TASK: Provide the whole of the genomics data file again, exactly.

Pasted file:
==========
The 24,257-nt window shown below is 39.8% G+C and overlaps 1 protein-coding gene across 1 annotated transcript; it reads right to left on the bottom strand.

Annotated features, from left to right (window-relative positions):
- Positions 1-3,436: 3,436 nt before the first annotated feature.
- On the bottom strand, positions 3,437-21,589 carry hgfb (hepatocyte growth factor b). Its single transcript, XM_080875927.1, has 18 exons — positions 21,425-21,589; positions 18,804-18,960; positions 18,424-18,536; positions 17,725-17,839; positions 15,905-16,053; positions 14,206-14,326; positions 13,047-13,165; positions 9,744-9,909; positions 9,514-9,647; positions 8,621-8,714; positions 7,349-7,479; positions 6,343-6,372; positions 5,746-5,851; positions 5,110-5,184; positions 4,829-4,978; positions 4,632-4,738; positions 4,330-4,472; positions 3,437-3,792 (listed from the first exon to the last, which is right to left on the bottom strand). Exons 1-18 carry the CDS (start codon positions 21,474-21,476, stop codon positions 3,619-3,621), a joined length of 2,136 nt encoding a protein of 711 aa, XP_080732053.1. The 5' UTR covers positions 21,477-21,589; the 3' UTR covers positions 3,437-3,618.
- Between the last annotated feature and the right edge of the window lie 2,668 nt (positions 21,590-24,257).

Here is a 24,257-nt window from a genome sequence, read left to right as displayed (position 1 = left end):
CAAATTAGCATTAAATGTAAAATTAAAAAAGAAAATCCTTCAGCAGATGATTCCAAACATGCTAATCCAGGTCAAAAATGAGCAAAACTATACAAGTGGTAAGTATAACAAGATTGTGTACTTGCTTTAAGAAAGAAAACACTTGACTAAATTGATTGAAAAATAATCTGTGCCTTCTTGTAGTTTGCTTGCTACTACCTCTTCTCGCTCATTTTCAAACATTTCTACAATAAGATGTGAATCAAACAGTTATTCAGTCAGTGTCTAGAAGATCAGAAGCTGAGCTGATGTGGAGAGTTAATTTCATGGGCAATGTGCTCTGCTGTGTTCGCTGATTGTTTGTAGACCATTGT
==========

The 24,257-nt window shown below is 39.8% G+C and overlaps 1 protein-coding gene across 1 annotated transcript; it reads right to left on the bottom strand.

Annotated features, from left to right (window-relative positions):
- Positions 1-3,436: 3,436 nt before the first annotated feature.
- On the bottom strand, positions 3,437-21,589 carry hgfb (hepatocyte growth factor b). Its single transcript, XM_080875927.1, has 18 exons — positions 21,425-21,589; positions 18,804-18,960; positions 18,424-18,536; positions 17,725-17,839; positions 15,905-16,053; positions 14,206-14,326; positions 13,047-13,165; positions 9,744-9,909; positions 9,514-9,647; positions 8,621-8,714; positions 7,349-7,479; positions 6,343-6,372; positions 5,746-5,851; positions 5,110-5,184; positions 4,829-4,978; positions 4,632-4,738; positions 4,330-4,472; positions 3,437-3,792 (listed from the first exon to the last, which is right to left on the bottom strand). Exons 1-18 carry the CDS (start codon positions 21,474-21,476, stop codon positions 3,619-3,621), a joined length of 2,136 nt encoding a protein of 711 aa, XP_080732053.1. The 5' UTR covers positions 21,477-21,589; the 3' UTR covers positions 3,437-3,618.
- Between the last annotated feature and the right edge of the window lie 2,668 nt (positions 21,590-24,257).

Here is a 24,257-nt window from a genome sequence, read left to right as displayed (position 1 = left end):
CAAATTAGCATTAAATGTAAAATTAAAAAAGAAAATCCTTCAGCAGATGATTCCAAACATGCTAATCCAGGTCAAAAATGAGCAAAACTATACAAGTGGTAAGTATAACAAGATTGTGTACTTGCTTTAAGAAAGAAAACACTTGACTAAATTGATTGAAAAATAATCTGTGCCTTCTTGTAGTTTGCTTGCTACTACCTCTTCTCGCTCATTTTCAAACATTTCTACAATAAGATGTGAATCAAACAGTTATTCAGTCAGTGTCTAGAAGATCAGAAGCTGAGCTGATGTGGAGAGTTAATTTCATGGGCAATGTGCTCTGCTGTGTTCGCTGATTGTTTGTAGACCATTGT